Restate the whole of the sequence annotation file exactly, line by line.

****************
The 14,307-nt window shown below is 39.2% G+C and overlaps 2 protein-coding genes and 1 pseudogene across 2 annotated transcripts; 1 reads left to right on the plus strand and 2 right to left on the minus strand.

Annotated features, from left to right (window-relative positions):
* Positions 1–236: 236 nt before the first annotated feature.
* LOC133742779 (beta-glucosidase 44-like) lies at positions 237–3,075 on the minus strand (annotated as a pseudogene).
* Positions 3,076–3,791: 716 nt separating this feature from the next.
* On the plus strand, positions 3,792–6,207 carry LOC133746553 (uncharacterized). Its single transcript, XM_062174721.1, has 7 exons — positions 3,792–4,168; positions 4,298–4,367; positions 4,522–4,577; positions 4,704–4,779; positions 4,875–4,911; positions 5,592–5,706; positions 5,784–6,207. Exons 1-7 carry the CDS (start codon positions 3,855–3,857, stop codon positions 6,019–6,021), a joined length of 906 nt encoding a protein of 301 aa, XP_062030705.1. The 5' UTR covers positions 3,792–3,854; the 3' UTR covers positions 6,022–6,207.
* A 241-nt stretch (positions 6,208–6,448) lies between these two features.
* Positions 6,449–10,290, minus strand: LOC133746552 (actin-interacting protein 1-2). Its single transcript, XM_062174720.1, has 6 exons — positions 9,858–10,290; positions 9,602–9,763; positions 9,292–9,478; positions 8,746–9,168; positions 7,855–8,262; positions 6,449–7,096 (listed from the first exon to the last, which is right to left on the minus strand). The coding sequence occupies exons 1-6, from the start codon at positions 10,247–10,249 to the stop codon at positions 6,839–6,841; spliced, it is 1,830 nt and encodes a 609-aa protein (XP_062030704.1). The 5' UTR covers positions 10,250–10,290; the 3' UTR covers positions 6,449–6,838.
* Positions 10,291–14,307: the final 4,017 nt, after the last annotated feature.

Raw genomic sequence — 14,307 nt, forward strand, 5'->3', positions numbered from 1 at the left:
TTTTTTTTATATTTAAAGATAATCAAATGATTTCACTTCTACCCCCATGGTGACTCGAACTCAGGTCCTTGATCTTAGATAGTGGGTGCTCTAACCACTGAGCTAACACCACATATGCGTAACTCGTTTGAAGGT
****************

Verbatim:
The 14,307-nt window shown below is 39.2% G+C and overlaps 2 protein-coding genes and 1 pseudogene across 2 annotated transcripts; 1 reads left to right on the plus strand and 2 right to left on the minus strand.

Annotated features, from left to right (window-relative positions):
* Positions 1–236: 236 nt before the first annotated feature.
* LOC133742779 (beta-glucosidase 44-like) lies at positions 237–3,075 on the minus strand (annotated as a pseudogene).
* Positions 3,076–3,791: 716 nt separating this feature from the next.
* On the plus strand, positions 3,792–6,207 carry LOC133746553 (uncharacterized). Its single transcript, XM_062174721.1, has 7 exons — positions 3,792–4,168; positions 4,298–4,367; positions 4,522–4,577; positions 4,704–4,779; positions 4,875–4,911; positions 5,592–5,706; positions 5,784–6,207. Exons 1-7 carry the CDS (start codon positions 3,855–3,857, stop codon positions 6,019–6,021), a joined length of 906 nt encoding a protein of 301 aa, XP_062030705.1. The 5' UTR covers positions 3,792–3,854; the 3' UTR covers positions 6,022–6,207.
* A 241-nt stretch (positions 6,208–6,448) lies between these two features.
* Positions 6,449–10,290, minus strand: LOC133746552 (actin-interacting protein 1-2). Its single transcript, XM_062174720.1, has 6 exons — positions 9,858–10,290; positions 9,602–9,763; positions 9,292–9,478; positions 8,746–9,168; positions 7,855–8,262; positions 6,449–7,096 (listed from the first exon to the last, which is right to left on the minus strand). The coding sequence occupies exons 1-6, from the start codon at positions 10,247–10,249 to the stop codon at positions 6,839–6,841; spliced, it is 1,830 nt and encodes a 609-aa protein (XP_062030704.1). The 5' UTR covers positions 10,250–10,290; the 3' UTR covers positions 6,449–6,838.
* Positions 10,291–14,307: the final 4,017 nt, after the last annotated feature.

Raw genomic sequence — 14,307 nt, forward strand, 5'->3', positions numbered from 1 at the left:
TTTTTTTTATATTTAAAGATAATCAAATGATTTCACTTCTACCCCCATGGTGACTCGAACTCAGGTCCTTGATCTTAGATAGTGGGTGCTCTAACCACTGAGCTAACACCACATATGCGTAACTCGTTTGAAGGT